The Black Lives Matter Movement has most recently been in the news confronting 2016 presidential candidates about their political stances and on whether these candidates can understand what the phrase “Black Lives Matter” even means. The movement has been media-savvy so far.

The politics of Pan African education in the 21st century

Practical Politics

Colonial education in Africa was fundamentally aimed at teaching Africans that Europeans were superior in everything, and that the purpose of African life was to follow whatever Europeans said and go wherever they led. Africans were to stay divided and quarreling among themselves, and the only unity they were to achieve was in their agreement to allow Europeans to do whatever they wanted in Africa and to Africans. Colonial education was aimed at teaching Africans to stay dependent on White outsiders.

The politics of early evaluation

Practical Politics

Okay, President Barack Obama has committed himself to do an adventure episode with Bear Grylls. Hmmm. It will certainly show the strength he still has left in his presidency after the kitchen sink has been thrown at him these last seven-plus years.

Practical Politics

The politics of the Iran nuclear deal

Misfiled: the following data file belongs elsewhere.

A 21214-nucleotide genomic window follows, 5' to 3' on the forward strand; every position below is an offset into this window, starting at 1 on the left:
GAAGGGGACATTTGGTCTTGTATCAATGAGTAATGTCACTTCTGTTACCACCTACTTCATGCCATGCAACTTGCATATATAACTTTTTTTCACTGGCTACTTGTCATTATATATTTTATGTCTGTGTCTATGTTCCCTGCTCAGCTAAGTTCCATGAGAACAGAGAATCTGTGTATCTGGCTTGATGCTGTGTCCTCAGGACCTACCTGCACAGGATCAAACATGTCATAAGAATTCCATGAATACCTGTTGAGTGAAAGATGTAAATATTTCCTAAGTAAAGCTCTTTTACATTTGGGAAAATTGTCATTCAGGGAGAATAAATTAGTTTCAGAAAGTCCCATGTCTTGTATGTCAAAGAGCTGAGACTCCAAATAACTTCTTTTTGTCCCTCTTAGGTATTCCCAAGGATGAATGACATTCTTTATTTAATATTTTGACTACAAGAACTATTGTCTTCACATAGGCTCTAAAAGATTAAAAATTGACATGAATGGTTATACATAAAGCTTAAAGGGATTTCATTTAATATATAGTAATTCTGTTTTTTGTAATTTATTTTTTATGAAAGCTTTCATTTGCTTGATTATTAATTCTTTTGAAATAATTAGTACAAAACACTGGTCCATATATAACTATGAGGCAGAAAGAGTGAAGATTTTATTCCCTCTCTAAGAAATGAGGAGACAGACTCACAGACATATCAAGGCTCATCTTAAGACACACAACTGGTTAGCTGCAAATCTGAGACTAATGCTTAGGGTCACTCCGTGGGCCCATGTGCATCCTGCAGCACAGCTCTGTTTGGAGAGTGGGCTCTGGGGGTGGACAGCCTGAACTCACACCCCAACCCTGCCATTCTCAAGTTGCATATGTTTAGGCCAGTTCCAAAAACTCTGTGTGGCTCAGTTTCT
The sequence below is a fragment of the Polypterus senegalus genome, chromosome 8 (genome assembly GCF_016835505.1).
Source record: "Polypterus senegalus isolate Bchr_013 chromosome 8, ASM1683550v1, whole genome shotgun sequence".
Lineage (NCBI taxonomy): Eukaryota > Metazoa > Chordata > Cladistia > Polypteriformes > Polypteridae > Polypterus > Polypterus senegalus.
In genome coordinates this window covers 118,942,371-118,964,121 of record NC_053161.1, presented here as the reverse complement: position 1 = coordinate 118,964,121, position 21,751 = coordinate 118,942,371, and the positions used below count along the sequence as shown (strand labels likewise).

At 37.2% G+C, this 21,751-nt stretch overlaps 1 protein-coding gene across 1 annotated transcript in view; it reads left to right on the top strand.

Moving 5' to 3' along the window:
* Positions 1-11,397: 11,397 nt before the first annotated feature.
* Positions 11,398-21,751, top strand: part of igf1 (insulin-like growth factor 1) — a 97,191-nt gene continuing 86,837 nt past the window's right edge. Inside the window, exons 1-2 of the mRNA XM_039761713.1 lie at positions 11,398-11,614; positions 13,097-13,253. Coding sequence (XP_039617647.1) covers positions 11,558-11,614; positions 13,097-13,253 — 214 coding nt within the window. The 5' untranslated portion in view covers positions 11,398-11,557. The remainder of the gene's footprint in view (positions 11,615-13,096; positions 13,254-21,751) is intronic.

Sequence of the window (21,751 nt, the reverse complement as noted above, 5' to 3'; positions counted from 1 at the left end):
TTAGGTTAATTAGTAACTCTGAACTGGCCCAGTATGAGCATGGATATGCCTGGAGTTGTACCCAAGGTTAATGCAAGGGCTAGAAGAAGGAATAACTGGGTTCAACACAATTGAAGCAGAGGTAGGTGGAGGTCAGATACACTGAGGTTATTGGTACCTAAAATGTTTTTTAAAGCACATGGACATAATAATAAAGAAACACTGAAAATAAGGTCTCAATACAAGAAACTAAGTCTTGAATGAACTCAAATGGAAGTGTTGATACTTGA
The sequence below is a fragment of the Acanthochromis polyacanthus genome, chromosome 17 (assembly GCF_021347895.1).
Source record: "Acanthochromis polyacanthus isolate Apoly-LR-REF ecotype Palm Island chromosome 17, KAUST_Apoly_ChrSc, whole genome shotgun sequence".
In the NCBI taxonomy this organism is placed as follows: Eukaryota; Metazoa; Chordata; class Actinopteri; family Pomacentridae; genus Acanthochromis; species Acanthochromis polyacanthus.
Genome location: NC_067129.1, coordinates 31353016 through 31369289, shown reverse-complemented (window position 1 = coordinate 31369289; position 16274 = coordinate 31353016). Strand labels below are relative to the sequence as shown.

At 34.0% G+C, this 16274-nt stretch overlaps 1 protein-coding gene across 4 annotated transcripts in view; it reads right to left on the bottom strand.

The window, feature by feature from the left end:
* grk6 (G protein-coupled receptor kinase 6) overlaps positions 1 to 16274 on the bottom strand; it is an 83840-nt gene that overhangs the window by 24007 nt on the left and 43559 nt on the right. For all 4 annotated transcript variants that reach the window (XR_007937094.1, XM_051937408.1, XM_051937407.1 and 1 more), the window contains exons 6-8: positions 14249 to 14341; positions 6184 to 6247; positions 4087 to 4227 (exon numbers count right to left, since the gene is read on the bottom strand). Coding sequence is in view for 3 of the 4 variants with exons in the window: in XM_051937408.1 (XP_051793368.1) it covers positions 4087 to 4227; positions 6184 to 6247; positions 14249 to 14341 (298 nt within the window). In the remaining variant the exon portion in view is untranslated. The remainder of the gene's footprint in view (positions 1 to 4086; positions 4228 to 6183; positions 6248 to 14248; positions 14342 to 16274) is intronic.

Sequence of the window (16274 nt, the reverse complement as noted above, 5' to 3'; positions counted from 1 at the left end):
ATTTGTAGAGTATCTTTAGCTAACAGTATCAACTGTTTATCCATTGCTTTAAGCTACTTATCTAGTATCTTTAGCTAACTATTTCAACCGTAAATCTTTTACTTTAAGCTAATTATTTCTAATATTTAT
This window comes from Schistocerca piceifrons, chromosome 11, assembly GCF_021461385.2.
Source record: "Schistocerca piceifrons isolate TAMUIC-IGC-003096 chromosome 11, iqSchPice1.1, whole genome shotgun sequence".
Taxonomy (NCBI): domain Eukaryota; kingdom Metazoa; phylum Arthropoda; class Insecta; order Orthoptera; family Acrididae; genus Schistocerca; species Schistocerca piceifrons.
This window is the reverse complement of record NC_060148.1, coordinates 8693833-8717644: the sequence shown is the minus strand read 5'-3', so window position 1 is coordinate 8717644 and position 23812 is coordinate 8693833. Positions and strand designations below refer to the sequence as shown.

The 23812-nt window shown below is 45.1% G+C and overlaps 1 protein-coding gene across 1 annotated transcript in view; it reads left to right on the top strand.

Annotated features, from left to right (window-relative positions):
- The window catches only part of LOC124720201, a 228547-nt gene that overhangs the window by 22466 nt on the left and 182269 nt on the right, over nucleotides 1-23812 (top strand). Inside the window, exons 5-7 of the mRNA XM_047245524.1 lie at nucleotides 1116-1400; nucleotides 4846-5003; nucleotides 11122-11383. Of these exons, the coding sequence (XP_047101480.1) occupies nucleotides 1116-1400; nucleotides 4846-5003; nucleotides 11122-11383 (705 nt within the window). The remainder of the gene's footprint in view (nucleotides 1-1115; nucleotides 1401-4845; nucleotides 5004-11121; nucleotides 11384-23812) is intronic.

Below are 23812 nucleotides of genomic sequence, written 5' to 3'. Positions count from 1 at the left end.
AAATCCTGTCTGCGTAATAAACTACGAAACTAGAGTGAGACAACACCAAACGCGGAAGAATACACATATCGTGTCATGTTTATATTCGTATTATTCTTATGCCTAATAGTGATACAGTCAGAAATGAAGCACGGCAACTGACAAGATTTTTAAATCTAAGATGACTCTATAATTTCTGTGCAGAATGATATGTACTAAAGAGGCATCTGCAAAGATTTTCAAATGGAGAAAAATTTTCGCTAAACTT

At first glance, the Iran nuclear deal appears to be another “other people’s problem” issue that does not relate to the everyday “bread-and-butter” concerns of the nationwide Black community. It’s not about another negative police relationship in which the police-as-warriors conflicts with the police-as-guardians. It’s not even about Cuba, or immigration (which both affect the Black community) or Obamacare. No, it doesn’t at first appear to be all that important to the Black community.

The politics of the Iran nuclear deal

Practical Politics

At first glance, the Iran nuclear deal appears to be another “other people’s problem” issue that does not relate to the everyday “bread-and-butter” concerns of the nationwide Black community. It’s not about another negative police relationship in which the police-as-warriors conflicts with the police-as-guardians. It’s not even about Cuba, or immigration (which both affect the Black community) or Obamacare. No, it doesn’t at first appear to be all that important to the Black community.

The politics of President Obama in Africa

Practical Politics

Cementing his role as the African Diaspora president and hero of everywhere Africans, President Barack Obama spoke recently to a huge audience at the African Union headquarters in Addis Abba, Ethiopia. This was the headquarters featuring the great statue of Pan Africanist Kwame Nkrumah outside welcoming guests in, and the headquarters built for the African Union by the Chinese. The latter is part of the reason Mr. Obama was there.

Practical Politics